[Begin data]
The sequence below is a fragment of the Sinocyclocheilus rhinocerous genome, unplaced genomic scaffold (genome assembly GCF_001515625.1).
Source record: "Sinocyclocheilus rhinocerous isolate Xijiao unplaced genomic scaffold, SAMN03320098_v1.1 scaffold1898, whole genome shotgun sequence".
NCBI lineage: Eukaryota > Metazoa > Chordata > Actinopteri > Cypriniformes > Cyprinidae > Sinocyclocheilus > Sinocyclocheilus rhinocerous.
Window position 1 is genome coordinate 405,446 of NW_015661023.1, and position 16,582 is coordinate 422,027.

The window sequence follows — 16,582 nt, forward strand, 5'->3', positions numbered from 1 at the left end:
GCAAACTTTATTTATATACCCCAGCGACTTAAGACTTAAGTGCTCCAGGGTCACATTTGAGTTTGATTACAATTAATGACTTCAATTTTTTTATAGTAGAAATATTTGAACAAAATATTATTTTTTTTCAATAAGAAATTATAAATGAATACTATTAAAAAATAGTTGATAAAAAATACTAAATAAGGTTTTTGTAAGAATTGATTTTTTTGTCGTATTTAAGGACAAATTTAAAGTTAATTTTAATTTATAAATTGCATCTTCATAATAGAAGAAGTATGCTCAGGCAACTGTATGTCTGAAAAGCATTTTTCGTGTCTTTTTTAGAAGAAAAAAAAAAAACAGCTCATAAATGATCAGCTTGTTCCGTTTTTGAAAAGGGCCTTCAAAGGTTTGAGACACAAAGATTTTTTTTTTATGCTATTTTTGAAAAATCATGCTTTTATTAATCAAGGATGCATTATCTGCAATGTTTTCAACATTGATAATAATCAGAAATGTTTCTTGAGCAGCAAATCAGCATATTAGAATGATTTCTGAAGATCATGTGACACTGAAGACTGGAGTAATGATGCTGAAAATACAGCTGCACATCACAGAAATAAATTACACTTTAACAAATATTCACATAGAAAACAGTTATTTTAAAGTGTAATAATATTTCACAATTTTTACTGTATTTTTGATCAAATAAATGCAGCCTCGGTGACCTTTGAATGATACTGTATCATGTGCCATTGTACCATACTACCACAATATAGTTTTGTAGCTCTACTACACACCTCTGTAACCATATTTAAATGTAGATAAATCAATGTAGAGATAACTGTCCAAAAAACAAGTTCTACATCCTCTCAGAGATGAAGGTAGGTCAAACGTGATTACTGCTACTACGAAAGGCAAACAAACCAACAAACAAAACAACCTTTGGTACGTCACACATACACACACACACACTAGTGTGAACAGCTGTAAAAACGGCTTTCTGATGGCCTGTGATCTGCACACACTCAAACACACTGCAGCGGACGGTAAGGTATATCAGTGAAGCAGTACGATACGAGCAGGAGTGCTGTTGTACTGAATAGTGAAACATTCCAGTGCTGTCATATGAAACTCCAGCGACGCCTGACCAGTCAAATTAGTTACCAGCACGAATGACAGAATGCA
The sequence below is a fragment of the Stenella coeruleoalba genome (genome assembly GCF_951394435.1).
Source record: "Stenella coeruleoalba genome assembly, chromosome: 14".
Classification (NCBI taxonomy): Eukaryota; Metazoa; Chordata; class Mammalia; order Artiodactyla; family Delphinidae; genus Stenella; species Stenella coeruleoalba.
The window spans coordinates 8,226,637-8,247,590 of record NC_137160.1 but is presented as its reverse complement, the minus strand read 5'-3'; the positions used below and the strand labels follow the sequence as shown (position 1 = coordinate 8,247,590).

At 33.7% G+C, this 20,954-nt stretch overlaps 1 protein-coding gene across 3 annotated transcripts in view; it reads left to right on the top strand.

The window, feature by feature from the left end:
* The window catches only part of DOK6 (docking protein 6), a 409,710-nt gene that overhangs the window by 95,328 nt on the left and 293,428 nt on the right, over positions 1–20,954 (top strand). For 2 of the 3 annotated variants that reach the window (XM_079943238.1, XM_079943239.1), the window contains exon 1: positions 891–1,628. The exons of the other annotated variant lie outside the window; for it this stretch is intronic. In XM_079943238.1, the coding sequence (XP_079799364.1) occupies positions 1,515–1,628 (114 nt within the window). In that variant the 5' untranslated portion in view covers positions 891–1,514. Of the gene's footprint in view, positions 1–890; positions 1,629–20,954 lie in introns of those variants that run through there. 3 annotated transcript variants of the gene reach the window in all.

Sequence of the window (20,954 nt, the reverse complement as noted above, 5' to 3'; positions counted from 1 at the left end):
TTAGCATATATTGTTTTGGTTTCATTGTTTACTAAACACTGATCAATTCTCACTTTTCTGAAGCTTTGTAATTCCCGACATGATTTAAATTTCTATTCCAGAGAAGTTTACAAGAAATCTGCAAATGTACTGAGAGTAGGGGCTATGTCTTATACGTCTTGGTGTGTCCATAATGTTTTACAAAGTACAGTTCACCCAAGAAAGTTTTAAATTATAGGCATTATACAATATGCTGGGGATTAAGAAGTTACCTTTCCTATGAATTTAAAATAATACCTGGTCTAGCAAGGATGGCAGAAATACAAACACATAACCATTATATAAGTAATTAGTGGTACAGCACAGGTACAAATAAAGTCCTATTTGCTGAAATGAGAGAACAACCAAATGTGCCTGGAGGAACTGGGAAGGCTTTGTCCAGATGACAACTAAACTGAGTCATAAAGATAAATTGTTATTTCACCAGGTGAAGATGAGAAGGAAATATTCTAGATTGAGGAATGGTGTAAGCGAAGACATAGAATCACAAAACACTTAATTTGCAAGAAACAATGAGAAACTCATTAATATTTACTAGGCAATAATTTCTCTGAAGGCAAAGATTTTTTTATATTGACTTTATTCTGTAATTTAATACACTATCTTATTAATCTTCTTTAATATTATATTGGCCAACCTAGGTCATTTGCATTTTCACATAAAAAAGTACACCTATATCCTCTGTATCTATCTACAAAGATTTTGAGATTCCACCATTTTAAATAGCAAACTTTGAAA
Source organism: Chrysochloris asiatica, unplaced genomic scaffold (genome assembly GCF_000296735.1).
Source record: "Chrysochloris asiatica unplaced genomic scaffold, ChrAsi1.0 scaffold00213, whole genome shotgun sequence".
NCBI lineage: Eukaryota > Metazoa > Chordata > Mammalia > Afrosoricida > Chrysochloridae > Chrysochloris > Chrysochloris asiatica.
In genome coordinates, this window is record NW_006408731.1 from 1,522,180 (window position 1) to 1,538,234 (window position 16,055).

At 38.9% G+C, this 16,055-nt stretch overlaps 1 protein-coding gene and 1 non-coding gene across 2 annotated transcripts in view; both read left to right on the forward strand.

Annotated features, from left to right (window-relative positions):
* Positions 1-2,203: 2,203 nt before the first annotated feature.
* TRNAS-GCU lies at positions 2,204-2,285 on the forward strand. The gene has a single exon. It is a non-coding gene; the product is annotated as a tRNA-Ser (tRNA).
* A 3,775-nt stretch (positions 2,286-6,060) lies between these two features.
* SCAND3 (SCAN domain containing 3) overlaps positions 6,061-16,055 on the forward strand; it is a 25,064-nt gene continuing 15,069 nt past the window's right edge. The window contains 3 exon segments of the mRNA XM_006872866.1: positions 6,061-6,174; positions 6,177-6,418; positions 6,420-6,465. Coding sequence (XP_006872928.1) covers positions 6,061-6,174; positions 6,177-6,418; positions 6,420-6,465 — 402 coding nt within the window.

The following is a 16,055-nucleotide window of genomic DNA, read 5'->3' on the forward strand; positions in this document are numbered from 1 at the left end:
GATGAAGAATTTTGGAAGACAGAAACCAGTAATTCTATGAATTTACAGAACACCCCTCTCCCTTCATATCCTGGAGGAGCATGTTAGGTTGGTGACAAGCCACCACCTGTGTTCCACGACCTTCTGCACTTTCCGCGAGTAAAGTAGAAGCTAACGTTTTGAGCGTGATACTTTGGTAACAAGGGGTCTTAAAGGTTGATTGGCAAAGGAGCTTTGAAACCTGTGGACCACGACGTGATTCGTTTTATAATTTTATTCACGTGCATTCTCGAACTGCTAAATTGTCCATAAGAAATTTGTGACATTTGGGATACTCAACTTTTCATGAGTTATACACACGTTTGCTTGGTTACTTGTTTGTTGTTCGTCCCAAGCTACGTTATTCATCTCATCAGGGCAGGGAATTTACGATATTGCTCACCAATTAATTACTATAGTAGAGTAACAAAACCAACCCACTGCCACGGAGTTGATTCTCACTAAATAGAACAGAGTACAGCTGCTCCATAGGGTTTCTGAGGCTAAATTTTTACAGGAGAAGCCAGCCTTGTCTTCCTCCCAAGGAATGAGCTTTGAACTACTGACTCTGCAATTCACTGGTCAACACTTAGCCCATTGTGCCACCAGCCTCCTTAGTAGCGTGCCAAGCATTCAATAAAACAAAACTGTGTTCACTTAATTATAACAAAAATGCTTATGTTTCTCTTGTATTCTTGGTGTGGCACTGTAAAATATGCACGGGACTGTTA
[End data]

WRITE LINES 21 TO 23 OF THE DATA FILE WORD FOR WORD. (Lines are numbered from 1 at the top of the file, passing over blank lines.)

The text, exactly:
Annotated features, from left to right (window-relative positions):
* Positions 1-2,203: 2,203 nt before the first annotated feature.
* TRNAS-GCU lies at positions 2,204-2,285 on the forward strand. The gene has a single exon. It is a non-coding gene; the product is annotated as a tRNA-Ser (tRNA).